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Retaining Sustainable Habits While Transitioning Back to Campus

As many of us learned, studied, and worked from home last year, we often intentionally or unintentionally found ourselves living more sustainably. These earth-friendly habits can carry over to our on-campus lives as well! Check out our tips for maintaining sustainable habits as we return to in-person activities.

Getting Around: Take public transit or bike to your day’s activities.  

In the U.S., energy emissions from transportation decreased by 15% during 2020, thanks in large part to people cutting out their daily car commutes. Our campuses are walk and bicycle-friendly, and the free campus shuttle and public transit make it easy to get around without a car.

Eating: Avoid individually wrapped food items, reduce waste, and eat more plant-based meals.  

Many people found joy in cooking when social distancing at home. Cooking with whole ingredients instead of purchasing individually wrapped food products cuts down significantly on waste. If you are eating in the dining halls, you can reduce waste by selecting more plant-based foods, only taking the amount of food you plan to eat, and using the reusable OZZI container when taking food to go.

Printing: Do not print unnecessarily. 

Were you able to still be productive without a printer at home? Perhaps printing isn't always necessary! If you do need to print, print black and white, double-sided, or consider electronic/digital formats for reading and saving documents.

Shopping: Shop at local thrift stores and donate items.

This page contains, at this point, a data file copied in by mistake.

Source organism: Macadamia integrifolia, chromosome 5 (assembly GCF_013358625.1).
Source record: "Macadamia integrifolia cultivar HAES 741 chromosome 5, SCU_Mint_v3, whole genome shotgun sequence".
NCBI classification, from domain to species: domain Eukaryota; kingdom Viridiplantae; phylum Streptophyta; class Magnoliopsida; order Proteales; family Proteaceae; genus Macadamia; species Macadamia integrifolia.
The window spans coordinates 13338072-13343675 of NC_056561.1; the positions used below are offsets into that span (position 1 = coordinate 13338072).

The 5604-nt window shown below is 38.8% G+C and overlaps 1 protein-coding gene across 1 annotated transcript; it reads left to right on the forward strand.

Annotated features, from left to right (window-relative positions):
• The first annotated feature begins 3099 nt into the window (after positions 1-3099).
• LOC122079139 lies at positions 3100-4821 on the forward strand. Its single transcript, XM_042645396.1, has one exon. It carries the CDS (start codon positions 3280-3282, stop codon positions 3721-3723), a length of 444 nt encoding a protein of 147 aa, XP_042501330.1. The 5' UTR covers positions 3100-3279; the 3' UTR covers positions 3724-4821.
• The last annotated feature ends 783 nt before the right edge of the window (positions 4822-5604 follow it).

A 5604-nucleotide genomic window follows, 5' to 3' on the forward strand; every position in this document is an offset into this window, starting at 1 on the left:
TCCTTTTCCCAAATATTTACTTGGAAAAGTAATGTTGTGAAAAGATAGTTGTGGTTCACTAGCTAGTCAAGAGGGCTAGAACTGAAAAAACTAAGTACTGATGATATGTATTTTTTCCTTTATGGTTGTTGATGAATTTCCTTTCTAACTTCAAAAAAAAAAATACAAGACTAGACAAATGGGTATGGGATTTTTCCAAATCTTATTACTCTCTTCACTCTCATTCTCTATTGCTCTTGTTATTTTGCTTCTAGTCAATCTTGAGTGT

Dreading leaving your pajamas and sweatpants behind but need to update your wardrobe? Rather than buying new items, shop at your local thrift store. Nearly 10% of global carbon emissions are released by the fashion industry. You can contribute to a positive change by reusing gently used items and donating your old clothes and other possessions. 

Temperature Control: Turn it down when you’re not around

As we spend more time away from home, consider a programable thermostat that allows you to raise and lower temperatures based on when you will be home. During the fall and winter, lowering the temperature of your space by just a few degrees can have a significant impact on the carbon footprint of a building.

Health: Get outdoors!  

Step outside for some mindful activities, whether you take a walk along the lake or read in the Evanston Campus Shakespeare Garden. Getting outdoors together is something we can benefit from, beyond our quarantine days.  

Get Involved: Stay involved in campaigns advocating for environmental and social change.

This was a year of political and social upheaval, and it is important to stay engaged. Many of us found the time and desire to become more socially aware and active. Carve out time in your week to learn about local social and environmental justice issues and how you can get involved.